This paper examines the inter-annual and longer-term changes in mean sea level around Western Australia using monthly mean sea level records from 14 tide gauge sites, with the longest record at Fremantle covering from 1897 to 2008. The tide gauge records demonstrate considerable (up to 25 cm) inter-annual fluctuations in mean sea level around the coast, which are of a comparable order of magnitude to projected sea-level rise over the next 50 years. A large part of the variability is coherent across the region and is strongly correlated to the Southern Oscillation Index (a descriptor of the El Nino-Southern Oscillation), although the strength of the correlation has not been constant over time. The extended record at Fremantle indicates a rate of mean sea level rise that is comparable with estimates of global mean change over the 20th Century. However, comparison with other stations around Western Australia indicates regional variation in the rate of rise, with the southern sites showing a rate of mean sea level change less than the global average and the northern sites a rise greater than the global average. This regional pattern is not wholly explained by estimated rates of vertical land movement. Mean sea level rose rapidly in the 1920's and 1940's and again in the 1990's, but was relative stable between about 1950 and 1990. The recent acceleration from 1990 onwards is not unusual compared to that occurring at other times in the 20th century.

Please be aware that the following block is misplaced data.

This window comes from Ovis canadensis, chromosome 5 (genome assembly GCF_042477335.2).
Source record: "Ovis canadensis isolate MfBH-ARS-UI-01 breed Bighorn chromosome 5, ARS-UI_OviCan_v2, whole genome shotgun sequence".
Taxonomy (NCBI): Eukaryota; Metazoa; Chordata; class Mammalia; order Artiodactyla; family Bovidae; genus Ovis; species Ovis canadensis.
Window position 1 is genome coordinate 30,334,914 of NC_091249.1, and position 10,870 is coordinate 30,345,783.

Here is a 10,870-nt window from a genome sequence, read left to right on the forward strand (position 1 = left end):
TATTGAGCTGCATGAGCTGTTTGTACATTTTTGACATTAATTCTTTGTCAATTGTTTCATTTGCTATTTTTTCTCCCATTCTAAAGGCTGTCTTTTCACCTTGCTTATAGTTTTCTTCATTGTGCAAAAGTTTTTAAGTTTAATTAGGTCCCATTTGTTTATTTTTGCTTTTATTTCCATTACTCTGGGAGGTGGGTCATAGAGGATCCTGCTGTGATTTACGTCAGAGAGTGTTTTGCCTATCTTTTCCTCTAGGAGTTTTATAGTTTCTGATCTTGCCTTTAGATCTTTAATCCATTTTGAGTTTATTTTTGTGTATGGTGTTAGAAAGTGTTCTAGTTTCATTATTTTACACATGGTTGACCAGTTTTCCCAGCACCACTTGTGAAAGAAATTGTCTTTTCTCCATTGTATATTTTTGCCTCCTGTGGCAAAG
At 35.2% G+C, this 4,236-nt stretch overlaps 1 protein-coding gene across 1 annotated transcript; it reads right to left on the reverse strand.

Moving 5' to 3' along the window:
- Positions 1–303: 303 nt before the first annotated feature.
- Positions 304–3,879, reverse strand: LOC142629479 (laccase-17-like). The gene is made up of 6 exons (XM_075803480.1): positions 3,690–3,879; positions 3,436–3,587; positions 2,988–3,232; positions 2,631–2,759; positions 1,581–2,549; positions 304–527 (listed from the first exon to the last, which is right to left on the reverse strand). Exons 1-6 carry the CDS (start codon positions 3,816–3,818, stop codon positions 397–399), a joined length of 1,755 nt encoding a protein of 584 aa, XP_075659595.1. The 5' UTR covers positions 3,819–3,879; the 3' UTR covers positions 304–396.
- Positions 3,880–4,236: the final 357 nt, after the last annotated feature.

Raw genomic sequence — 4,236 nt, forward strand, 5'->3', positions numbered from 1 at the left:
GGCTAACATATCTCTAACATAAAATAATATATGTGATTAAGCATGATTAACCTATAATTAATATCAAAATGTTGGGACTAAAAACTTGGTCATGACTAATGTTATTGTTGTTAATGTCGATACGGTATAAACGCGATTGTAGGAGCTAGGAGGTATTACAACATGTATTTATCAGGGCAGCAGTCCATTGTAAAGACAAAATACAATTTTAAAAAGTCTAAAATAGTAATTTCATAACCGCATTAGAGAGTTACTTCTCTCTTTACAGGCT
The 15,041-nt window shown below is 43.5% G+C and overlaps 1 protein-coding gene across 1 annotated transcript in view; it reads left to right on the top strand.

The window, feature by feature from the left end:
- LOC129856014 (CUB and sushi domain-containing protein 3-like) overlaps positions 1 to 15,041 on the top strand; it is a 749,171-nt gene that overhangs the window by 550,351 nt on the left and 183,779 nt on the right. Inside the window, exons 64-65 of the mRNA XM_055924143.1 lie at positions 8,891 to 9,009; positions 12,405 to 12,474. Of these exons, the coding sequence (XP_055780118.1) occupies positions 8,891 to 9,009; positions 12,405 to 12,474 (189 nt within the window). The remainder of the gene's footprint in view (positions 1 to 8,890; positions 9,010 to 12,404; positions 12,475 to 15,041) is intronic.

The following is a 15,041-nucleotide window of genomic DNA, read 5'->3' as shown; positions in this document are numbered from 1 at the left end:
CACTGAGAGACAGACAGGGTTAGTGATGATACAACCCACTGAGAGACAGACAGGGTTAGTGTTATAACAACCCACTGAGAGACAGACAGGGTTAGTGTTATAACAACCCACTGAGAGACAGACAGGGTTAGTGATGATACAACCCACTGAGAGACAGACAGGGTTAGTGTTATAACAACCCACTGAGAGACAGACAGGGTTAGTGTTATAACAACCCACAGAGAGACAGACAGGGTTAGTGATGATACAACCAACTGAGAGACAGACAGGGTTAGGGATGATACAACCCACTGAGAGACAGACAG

|Title of host publication||Proceedings of the 20th Australasian Coastal and Ocean Engineering Conference and the 13th Australasian Port and Harbour Conference : diverse and developing|
|Place of Publication||Barton ACT, Australia|
|Publication status||Published - 2011|
|Event||Coasts and Ports 2011: 20th Australasian coastal and ocean engineering conference and the 13th Australasian port and harbour conference - Perth Convention and Exhibition Centre, Perth, Australia|
Duration: 28 Sep 2011 → 30 Sep 2011
|Conference||Coasts and Ports 2011|
|Period||28/09/11 → 30/09/11|